1. The Lord judges but does not abandon His people.
2. Appeal to the Lord on the basis of His covenant.
Passage: Psalm 75
A. Find Out:
1. Why do we give thanks to the Lord? v.1
2. What does the Lord do, and with what effect? v.2,3
3. Who does he warn and what does he say? v.4,5
4. What cannot happen anywhere on the earth? v.6
5. For what does God do? v.7,8
6. What will the psalmist do as a consequence? v.9,10
1. How is God revealed in this psalm?
2. How is man revealed?
3. Thus what warnings come?
The psalmist is aware of the ACTIVITY OF THE LORD. He first of all gives thanks because the Lord has come near and whenever we can say that it involves the Lord doing things (v.1). The Lord decides the time to act (v.2) and although sometimes the earth seems to shake, the Lord holds everything in place (v.3). Thus, when the Lord acts, He acts on the basis of His wisdom (he judges wisely what to do) and He upholds the world as well as bringing disciplinary judgement.
When we compare man to God we realise we have no grounds for boasting (v.4) and so it is only the foolish and arrogant person who will boast. It is only the wicked who is foolish enough to lift up his position and power (horns, v.4,5) as if to challenge God. No, the truth is that nobody anywhere on the earth can exalt or lift up a person to challenge God (implied, v.6). We cannot lift up ourselves except by the grace of God for the Lord is the One who lifts up and pulls down (v.7). The Lord is the One who judges the earth (v.8)
The response of the psalmist is to praise the Lord (v.9). He has come to this understanding. He knows God's greatness, he's seen God's activity and man's smallness and so he will respond accordingly and an appropriate response is praise. In terms of daily life it is to come against wickedness and work for righteousness (v.10).
1. May I never let pride rise up and fool me into exalting myself.
2. The Lord is the One who oversees all things and all people.
Passage: Psalm 76
A. Find Out:
1. Where is God known and where is His dwelling place? v.1,2
2. What did He do there? v.3,5,6
3. How is He described? v.4
4. What responses does His activity evoke? v.7-10
5. What exhortation is given as a result? v.11
6. Why? v.12
1. What particular activity of the Lord is at the heart of this psalm?
2. What does that say about Him?
3. What does it say about what our response to Him should be?
This is a psalm about the might and power of God as it is directed against His enemies, the enemies of Israel . Asaph first focuses the Lord's activity on Zion or Salem or Jerusalem, the various names by which the chief city of Israel went by (v.1,2). Immediately he speaks of the Lord's activity in coming against soldiers in war (v.2), utterly defeating them (v.5,6). The Lord simply has to speak a word (v.6) and they are brought down. The Lord stands above all the inhabitants of the earth dressed in light (v.4) and clearly stands out as The Glorious One.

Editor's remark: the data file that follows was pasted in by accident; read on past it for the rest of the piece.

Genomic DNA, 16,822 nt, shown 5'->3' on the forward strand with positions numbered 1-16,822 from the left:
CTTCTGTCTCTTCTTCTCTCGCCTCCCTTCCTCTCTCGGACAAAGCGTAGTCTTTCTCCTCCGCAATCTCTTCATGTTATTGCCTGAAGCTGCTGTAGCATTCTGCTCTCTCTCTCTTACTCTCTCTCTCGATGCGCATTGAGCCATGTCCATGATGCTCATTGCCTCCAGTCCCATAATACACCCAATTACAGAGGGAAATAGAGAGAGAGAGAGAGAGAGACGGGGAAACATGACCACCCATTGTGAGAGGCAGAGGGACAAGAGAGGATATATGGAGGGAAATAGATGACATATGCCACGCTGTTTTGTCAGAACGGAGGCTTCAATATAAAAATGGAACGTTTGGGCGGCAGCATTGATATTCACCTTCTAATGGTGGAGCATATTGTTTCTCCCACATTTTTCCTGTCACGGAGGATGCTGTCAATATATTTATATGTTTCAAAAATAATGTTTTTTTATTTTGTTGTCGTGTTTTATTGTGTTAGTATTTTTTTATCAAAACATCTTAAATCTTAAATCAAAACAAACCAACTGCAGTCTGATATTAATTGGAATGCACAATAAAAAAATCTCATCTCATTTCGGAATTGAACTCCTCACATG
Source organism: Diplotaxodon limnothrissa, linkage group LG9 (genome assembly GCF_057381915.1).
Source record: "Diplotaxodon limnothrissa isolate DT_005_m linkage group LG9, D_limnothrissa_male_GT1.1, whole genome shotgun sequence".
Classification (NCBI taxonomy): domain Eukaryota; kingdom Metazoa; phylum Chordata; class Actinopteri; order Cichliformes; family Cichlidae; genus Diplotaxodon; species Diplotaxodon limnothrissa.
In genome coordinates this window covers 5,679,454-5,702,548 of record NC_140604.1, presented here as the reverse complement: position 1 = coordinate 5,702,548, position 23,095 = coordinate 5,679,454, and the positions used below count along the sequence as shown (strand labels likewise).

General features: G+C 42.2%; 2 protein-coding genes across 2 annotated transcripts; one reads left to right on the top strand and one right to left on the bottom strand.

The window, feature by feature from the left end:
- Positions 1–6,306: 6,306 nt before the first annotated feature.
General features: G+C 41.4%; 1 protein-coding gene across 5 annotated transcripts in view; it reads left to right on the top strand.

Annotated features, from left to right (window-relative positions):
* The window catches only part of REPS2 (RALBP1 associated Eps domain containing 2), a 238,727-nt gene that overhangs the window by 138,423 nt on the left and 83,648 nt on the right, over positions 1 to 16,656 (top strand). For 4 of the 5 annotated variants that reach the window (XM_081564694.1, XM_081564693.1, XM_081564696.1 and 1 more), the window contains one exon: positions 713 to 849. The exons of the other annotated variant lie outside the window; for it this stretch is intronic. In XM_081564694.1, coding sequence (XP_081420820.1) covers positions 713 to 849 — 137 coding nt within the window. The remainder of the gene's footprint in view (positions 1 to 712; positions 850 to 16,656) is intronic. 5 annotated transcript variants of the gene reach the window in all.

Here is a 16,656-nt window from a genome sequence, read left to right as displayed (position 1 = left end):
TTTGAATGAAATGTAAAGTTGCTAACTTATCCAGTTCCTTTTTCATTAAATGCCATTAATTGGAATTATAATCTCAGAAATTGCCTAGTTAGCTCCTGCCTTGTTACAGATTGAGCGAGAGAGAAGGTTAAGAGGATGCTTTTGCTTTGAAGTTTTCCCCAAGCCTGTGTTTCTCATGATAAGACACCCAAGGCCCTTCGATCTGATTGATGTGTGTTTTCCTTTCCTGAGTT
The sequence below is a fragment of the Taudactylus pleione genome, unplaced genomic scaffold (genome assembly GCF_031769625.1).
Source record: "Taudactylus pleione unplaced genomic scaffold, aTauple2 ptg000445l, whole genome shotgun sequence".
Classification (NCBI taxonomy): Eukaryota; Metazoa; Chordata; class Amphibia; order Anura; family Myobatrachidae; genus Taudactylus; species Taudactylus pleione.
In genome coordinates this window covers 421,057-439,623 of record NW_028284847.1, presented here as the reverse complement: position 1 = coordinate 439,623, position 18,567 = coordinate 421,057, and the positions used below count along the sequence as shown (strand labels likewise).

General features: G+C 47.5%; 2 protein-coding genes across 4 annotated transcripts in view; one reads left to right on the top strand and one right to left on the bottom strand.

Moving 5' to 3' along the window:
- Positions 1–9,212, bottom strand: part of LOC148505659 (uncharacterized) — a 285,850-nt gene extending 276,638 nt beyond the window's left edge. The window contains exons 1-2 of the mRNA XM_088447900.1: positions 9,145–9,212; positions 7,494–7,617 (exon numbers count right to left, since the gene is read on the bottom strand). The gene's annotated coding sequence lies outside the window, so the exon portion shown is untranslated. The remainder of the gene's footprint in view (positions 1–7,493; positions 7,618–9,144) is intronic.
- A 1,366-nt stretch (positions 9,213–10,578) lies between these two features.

As the psalmist ponders what has happened (for obviously he has some past example in mind where the Lord came and delivered Jerusalem ), he declares that no one can stand before the Lord (v.7) when the Lord is roused on Jerusalem 's behalf. He speaks a word of judgement from heaven against His enemies (v.8) and all was quiet in the anticipation of His awful power being released in the land on Jerusalem's behalf (v.8,9). At the end of His activity there is praise from His people (v.10).
With this in mind, the psalmist calls to all who hear him, and calls us to commit ourselves to the Lord and come into a right relationship with the Lord (v.11). For why? Because if we don't the Lord will deal with us as He does with all who oppose Him (implied).
1. The Lord fights on the side of His people.
RECAP - Psalms 73 - 76
Yet again we continue to simply produce a table as a reminder of what we have recently been reading in the Summary, and then a similar table in the Lessons. Next to the study numbers, the letter indicates the writer. A = Asaph
It is likely that the designation ‘Asaph' does not refer to the single person who was one of David prophetic song leaders, but simply for or from the songsters of Israel, for at least one of these psalms appears to speak of the destruction of Israel that happened many centuries after David. These four psalms are calls to maintain perspective in a variety of ways.
Lord, thank you for the life you have allowed me to have. Thank you that when problems occur, you promise your wisdom (Jas 1:5). Thank you that you will rescue me because I am your child. You alone are Lord and you love me and protect me, your child.
Reminder-Summary of the Theme of the Psalms
Struggling with Opposition
1 Samuel, chapter 16 onwards, tells us of David on the run from Saul. Once he eventually became King, still life wasn't easy. Absalom, one of his sons rose up against him. His wasn't an easy reign, yet he was God's man, chosen and anointed by God, following the 'head and shoulders', appointed-by-men, king Saul. To follow him would come his son Solomon, who would inherit the peaceful land, but it was only peaceful because David had fought and triumphed over his enemies.
Today our opposition comes because we are Christians. Depending where we live in the world that opposition will vary from all-out persecution, to simple derision. Nevertheless, because we all like to be liked, we still suffer and still struggle against enemy opposition. The apostle Paul said, “For our struggle is not against flesh and blood, but against the rulers, against the authorities, against the powers of this dark world and against the spiritual forces of evil in the heavenly realms.” (Eph 6:12). For this reason we too will find ourselves crying out to the Lord sometimes, in the same way as David. Sometimes we too will feel weak and vulnerable.
People of Testimony
Whether we are going through trials and tribulations, or through times of ease, we are called to be a people of testimony. The apostle Peter write, “you are a chosen people, a royal priesthood, a holy nation, a people belonging to God, that you may declare the praises of him who called you out of darkness into his wonderful light.” (1 Pet 2:9) At all times we are to be Jesus' witnesses (Acts 1:8) and to testify to what we know (see 1 Jn 1:1-3). However when we are feeling down or under attack, it is especially important to declare the truths of God, the things we know about Him.
Living at this point in history
The psalms remind us that these writers were living at particular times in history and every time is unique. Something different is happening and we have to learn to cope with whatever is going on. Sometimes, as we've noted above they were times of opposition, even of destruction, sometimes of great victory. Whatever is going on, we are called to be those who bear witness to the Lord and who call on the Lord and who respond as His ambassadors to this part of history.